Study shows video games boost children’s cognitive performance

A large study indicates that this popular hobby may also have cognitive benefits.
Oscar Wong/Getty Images A large study indicates that this popular hobby may also have cognitive benefits.

Oscar Wong/Getty Images

A large study indicates that this popular hobby may also have cognitive benefits.

RECREATION – While it’s common for parents to worry about the possible negative consequences of video games on their children, a large study published Monday, October 24 in the medical journal JAMA Network Open indicates that this popular pastime could also have cognitive benefits.

Previous studies had focused on the negative effects of video games, such as depression or increased aggression. But these studies are limited by their small number of participants, especially those that use brain imaging, says the study’s lead author, Bader Chaarani, assistant professor of psychiatry at the University of Vermont.

With his colleagues, he analyzed data from the large study on the cognitive development of the adolescent brain (ABCD in English), funded by the American Institutes of Health (NIH).

They reviewed participants’ responses, cognitive test scores and brain imaging of some 2,000 children aged 9 and 10, divided into two groups: those who never play video games and those who play every day 3 hours or more.

This length was chosen because it exceeds the American Academy of Pediatrics recommendation of one or two hours of video games for older children.

What causal link?

Both groups had to perform two tasks. For the first, arrows pointing left or right were shown to the children, who had to click on the corresponding button as quickly as possible. They also had to not press any button if a panel “stop” displayed instead, a way of measuring their ability to control themselves.

For the second task, they were shown a first face and then a second, later, and they had to say if they belonged to the same person, this time testing their working memory, a short-term memory.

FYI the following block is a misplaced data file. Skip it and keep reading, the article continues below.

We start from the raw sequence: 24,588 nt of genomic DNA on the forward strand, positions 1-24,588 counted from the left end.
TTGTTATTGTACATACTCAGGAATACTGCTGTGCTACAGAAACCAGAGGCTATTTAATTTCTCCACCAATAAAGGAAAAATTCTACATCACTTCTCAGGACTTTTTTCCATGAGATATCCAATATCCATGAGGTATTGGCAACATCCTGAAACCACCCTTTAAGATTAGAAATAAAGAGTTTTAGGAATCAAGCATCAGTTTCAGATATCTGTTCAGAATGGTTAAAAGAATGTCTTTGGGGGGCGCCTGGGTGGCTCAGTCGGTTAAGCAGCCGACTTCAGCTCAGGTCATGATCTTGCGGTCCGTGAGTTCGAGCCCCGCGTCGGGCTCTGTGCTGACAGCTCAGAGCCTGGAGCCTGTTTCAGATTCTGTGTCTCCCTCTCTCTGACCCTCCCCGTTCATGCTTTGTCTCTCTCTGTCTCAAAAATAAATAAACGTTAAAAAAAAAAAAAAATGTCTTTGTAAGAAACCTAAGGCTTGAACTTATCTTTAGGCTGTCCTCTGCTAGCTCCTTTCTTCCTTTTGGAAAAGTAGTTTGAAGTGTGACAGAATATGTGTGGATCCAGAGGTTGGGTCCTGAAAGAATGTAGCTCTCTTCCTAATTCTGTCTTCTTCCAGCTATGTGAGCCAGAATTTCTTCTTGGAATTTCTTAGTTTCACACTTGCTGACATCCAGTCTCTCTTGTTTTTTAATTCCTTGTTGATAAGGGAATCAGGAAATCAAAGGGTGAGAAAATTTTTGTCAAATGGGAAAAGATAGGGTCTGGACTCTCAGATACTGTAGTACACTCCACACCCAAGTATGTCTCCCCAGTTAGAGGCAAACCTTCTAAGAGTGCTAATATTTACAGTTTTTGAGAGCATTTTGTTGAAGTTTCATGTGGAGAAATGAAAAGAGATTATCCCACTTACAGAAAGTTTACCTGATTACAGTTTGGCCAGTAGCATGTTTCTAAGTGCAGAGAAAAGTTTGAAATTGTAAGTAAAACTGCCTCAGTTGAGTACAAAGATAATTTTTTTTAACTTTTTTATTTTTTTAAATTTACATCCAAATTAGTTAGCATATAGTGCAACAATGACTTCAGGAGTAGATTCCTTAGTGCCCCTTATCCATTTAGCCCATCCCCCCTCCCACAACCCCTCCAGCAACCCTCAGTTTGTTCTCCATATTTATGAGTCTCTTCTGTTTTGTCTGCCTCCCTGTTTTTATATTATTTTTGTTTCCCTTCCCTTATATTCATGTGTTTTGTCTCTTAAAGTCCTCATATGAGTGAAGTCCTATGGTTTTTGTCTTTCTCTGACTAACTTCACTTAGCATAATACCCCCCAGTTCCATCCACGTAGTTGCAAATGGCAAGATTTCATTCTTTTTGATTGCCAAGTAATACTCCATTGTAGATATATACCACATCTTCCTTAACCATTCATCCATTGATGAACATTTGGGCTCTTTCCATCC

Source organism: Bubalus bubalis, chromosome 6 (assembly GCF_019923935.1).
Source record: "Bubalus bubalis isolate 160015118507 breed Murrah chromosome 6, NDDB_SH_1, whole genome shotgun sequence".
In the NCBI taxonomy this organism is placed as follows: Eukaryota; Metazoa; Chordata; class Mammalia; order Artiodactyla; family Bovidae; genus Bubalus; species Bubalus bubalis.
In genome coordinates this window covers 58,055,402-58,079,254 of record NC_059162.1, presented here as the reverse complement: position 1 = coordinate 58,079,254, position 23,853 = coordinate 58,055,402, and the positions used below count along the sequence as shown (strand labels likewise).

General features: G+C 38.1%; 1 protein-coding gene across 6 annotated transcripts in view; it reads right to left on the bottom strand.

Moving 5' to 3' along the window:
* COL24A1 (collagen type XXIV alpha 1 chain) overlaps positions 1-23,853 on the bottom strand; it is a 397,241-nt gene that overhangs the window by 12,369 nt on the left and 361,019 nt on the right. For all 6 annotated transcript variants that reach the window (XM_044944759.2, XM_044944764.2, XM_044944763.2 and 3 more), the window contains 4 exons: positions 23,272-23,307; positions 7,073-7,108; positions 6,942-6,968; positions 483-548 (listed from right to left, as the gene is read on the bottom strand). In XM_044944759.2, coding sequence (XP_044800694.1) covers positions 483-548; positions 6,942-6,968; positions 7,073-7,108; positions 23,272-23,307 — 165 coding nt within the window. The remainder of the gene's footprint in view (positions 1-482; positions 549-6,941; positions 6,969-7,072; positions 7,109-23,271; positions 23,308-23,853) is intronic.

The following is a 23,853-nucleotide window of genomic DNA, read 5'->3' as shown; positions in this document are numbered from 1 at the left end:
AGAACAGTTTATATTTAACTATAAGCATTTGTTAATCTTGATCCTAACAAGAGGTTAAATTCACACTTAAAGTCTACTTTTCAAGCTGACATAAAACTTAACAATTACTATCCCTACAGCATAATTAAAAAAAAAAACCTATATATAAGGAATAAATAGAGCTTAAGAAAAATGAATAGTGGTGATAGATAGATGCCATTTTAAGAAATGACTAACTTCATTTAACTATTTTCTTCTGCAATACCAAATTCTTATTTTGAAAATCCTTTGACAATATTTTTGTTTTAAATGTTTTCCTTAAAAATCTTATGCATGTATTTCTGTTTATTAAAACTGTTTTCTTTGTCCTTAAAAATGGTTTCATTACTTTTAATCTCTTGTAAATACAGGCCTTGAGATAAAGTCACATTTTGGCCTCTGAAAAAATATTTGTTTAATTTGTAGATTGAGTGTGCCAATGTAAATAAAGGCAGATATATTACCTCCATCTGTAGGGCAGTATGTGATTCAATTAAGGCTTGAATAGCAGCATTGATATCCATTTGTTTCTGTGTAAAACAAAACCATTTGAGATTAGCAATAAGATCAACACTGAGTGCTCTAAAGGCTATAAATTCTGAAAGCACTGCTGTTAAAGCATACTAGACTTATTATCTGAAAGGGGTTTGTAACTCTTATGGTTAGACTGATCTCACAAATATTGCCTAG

After correcting for certain statistical biases related to, among other things, parental income, intelligence quotient and mental health symptoms, the researchers discovered that children who played video games performed systematically better at their tasks.

During the tests, the children’s brains were observed using specific imaging techniques. Those of gamers showed more activity in areas of the brain associated with attention and memory. “The findings raise the interesting possibility that video games provide a cognitive learning experience with measurable neurocognitive effects”, conclude the authors of this study. However, it is not yet possible to know whether these cognitive performances lead to playing more, or whether it is the fact of playing more that improves these performances, specifies Bader Chaarani.

His team hopes to get a clearer answer with the study continuing when the children are older. This will also exclude other variables such as the children’s home environment, physical activity and quality of sleep.

“Too much screen time is of course overall bad for mental health and physical activity”, notes Bader Chaarani. But his results, he adds, show that playing video games might be a better use of that screen time than watching videos on, say, YouTube, which has no detectable cognitive effects.

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